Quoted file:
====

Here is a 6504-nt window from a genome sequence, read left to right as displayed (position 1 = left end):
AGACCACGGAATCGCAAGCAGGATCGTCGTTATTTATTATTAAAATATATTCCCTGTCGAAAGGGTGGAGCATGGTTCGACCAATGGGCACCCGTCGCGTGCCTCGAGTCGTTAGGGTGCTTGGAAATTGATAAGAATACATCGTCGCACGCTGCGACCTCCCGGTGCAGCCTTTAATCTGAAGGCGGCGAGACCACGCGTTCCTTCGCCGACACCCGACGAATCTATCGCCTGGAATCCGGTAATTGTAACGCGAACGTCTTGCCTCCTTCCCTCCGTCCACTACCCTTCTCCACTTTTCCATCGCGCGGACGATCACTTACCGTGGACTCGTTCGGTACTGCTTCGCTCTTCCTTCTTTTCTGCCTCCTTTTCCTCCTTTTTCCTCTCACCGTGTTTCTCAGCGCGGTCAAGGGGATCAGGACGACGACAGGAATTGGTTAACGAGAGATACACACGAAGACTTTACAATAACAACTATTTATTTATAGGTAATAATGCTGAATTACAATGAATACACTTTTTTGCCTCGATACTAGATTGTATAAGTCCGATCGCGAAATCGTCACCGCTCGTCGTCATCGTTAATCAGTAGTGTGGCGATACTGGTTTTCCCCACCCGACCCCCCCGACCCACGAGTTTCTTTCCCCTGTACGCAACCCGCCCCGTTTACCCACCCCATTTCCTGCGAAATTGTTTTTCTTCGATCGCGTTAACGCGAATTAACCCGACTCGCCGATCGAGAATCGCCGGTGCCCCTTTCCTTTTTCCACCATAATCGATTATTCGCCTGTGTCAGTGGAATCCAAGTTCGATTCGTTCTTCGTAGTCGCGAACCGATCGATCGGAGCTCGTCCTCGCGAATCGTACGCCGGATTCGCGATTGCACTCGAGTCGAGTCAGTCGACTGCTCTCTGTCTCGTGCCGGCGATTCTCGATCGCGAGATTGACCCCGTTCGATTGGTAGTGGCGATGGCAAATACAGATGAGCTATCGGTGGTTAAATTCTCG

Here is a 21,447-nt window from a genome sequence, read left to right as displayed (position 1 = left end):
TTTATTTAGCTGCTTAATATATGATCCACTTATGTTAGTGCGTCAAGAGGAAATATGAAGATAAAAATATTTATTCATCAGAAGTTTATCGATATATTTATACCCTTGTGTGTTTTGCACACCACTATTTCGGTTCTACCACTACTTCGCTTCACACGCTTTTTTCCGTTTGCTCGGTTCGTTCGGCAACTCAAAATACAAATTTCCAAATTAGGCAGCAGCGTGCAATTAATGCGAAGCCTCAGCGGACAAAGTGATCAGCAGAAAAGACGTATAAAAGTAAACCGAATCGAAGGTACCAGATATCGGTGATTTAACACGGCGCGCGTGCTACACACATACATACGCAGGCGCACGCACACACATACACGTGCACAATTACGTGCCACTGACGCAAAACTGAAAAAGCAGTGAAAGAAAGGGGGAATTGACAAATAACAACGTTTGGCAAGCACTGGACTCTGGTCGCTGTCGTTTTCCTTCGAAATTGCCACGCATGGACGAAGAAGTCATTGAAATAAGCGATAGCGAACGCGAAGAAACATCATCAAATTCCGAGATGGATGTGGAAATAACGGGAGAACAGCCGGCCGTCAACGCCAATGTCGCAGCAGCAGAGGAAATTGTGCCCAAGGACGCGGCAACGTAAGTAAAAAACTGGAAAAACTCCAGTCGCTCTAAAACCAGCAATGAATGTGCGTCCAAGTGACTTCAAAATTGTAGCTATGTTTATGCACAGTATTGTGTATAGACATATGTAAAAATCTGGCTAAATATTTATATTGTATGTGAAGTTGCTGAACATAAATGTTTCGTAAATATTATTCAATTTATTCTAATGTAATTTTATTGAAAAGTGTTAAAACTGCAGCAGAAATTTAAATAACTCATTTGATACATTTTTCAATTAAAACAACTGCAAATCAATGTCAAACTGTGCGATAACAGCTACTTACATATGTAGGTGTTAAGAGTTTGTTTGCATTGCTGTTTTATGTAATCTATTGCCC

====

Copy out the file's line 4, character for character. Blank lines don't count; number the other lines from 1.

TTTATTTAGCTGCTTAATATATGATCCACTTATGTTAGTGCGTCAAGAGGAAATATGAAGATAAAAATATTTATTCATCAGAAGTTTATCGATATATTTATACCCTTGTGTGTTTTGCACACCACTATTTCGGTTCTACCACTACTTCGCTTCACACGCTTTTTTCCGTTTGCTCGGTTCGTTCGGCAACTCAAAATACAAATTTCCAAATTAGGCAGCAGCGTGCAATTAATGCGAAGCCTCAGCGGACAAAGTGATCAGCAGAAAAGACGTATAAAAGTAAACCGAATCGAAGGTACCAGATATCGGTGATTTAACACGGCGCGCGTGCTACACACATACATACGCAGGCGCACGCACACACATACACGTGCACAATTACGTGCCACTGACGCAAAACTGAAAAAGCAGTGAAAGAAAGGGGGAATTGACAAATAACAACGTTTGGCAAGCACTGGACTCTGGTCGCTGTCGTTTTCCTTCGAAATTGCCACGCATGGACGAAGAAGTCATTGAAATAAGCGATAGCGAACGCGAAGAAACATCATCAAATTCCGAGATGGATGTGGAAATAACGGGAGAACAGCCGGCCGTCAACGCCAATGTCGCAGCAGCAGAGGAAATTGTGCCCAAGGACGCGGCAACGTAAGTAAAAAACTGGAAAAACTCCAGTCGCTCTAAAACCAGCAATGAATGTGCGTCCAAGTGACTTCAAAATTGTAGCTATGTTTATGCACAGTATTGTGTATAGACATATGTAAAAATCTGGCTAAATATTTATATTGTATGTGAAGTTGCTGAACATAAATGTTTCGTAAATATTATTCAATTTATTCTAATGTAATTTTATTGAAAAGTGTTAAAACTGCAGCAGAAATTTAAATAACTCATTTGATACATTTTTCAATTAAAACAACTGCAAATCAATGTCAAACTGTGCGATAACAGCTACTTACATATGTAGGTGTTAAGAGTTTGTTTGCATTGCTGTTTTATGTAATCTATTGCCC